Thanks to the European Union Centre of Excellence (EUCE), the Dal community was able to hear from several compelling international voices this term.
Hosted by Dalhousie, the centre runs one of the more active ongoing public lecture series on campus. In 2014 alone, the centre hosted 16 different public lectures, many of them timed or in relation to major events happening in Europe.
Among the guests that spoke on campus this term were two notable ambassadors: Marcin Bosacki, Poland’s ambassador to Canada, and Marie-Anne Coninsx, the European Union’s ambassador to Canada.
Bosacki became Poland’s ambassador to Canada in September 2013. Prior to that he served as a press spokesman for the country’s Minister of Foreign Affairs.
In his lecture, he outlined Poland’s impressive success after the fall of communism. Over the past 30 years, the republic has had one of the highest growths in productivity in Europe. “It was achieved, first and foremost, by the hard work and energy of the people of Poland: teachers, workers, carpenters,” said Bosacki.
“With new challenges at our borders, I can assure you that Poland will always support principles of freedom and democracy,” he added.
Given the timing, both Bosacki and Coninsx addressed the geopolitical implications of Russia’s moves into the Ukraine.
“The position of Russia is totally unacceptable for democratic socitieis like the European Union and Canada and it is very important that we show the outside world that we cannot accept it,” said Coninsx.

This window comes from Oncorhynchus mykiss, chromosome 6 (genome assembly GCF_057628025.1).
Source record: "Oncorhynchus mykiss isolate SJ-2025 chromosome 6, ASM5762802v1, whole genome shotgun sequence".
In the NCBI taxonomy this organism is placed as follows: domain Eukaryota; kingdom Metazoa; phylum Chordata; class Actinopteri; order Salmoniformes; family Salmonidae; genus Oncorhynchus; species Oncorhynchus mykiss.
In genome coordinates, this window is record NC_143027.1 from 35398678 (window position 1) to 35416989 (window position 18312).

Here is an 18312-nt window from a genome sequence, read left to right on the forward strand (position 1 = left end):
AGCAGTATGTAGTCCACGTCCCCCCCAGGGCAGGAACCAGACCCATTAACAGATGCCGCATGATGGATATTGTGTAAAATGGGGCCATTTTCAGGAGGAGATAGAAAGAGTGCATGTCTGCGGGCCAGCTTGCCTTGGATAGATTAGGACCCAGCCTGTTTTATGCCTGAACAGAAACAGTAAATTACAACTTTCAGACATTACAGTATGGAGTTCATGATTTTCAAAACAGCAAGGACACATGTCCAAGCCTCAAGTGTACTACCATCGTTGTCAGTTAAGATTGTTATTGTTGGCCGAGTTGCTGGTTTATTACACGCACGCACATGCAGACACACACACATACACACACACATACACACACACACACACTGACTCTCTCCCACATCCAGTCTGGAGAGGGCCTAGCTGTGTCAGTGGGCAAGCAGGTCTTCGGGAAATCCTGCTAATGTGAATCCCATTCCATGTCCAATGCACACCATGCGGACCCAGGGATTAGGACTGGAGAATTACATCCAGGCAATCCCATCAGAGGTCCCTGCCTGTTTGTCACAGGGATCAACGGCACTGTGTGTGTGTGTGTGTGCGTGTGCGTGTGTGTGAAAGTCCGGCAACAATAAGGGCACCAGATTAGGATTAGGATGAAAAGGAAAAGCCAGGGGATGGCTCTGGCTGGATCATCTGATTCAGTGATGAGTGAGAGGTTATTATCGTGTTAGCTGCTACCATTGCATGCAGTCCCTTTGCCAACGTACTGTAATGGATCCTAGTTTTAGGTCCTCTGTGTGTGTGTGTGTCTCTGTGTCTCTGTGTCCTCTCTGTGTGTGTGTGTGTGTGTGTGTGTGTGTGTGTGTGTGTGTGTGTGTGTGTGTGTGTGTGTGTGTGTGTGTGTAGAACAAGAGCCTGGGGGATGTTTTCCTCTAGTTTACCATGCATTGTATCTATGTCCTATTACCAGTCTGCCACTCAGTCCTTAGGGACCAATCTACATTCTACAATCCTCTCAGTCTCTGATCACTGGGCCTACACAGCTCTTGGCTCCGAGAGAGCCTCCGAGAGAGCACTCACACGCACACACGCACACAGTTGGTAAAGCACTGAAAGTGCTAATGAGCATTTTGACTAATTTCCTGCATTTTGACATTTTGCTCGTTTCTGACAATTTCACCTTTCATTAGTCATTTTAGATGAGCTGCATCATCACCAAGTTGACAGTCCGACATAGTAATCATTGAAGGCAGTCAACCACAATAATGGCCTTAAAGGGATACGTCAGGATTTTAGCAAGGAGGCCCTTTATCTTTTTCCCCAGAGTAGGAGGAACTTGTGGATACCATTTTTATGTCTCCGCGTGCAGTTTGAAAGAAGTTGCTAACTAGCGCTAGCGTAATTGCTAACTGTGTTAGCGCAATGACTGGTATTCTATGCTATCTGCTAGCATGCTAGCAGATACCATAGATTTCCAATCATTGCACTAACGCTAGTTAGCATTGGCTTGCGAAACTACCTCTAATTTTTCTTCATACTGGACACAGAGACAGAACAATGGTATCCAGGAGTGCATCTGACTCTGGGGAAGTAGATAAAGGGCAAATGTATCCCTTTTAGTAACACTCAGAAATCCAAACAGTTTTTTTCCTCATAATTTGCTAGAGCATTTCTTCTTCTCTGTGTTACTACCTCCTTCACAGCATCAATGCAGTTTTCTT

Coninsx, who is Belgian, has been an official of the European Union since 1984, serving as ambassador to Mexico before becoming ambassador to Canada in September 2013. She spoke about the uniqueness and importance of the Canada-European relationship — among other points, she noted that Canada is the only non-European partner to take part in the EU’s electoral observation missions.
Her address at Dal took place timed around the signing of the Canada-European Union Comprehensive Economic and Trade Agreement (CETA) on September 26. “This will be the most comprehensive trade agreement ever between Canada and the European Union,” said Coninsx. “It means opening markets for each other’s products.”
She said the expectation is that 99 per cent of tariffs on goods exchanged between Canada and the EU will be eliminated. It will take up to two years for the agreement to be fully implemented.
Next term, the EUCE is co-hosting the Department of Political Science’s annual graduate symposium on the topic: “System Breakdown? Critical Reflections on the European Union in Canada.” Proposals are due December 10.
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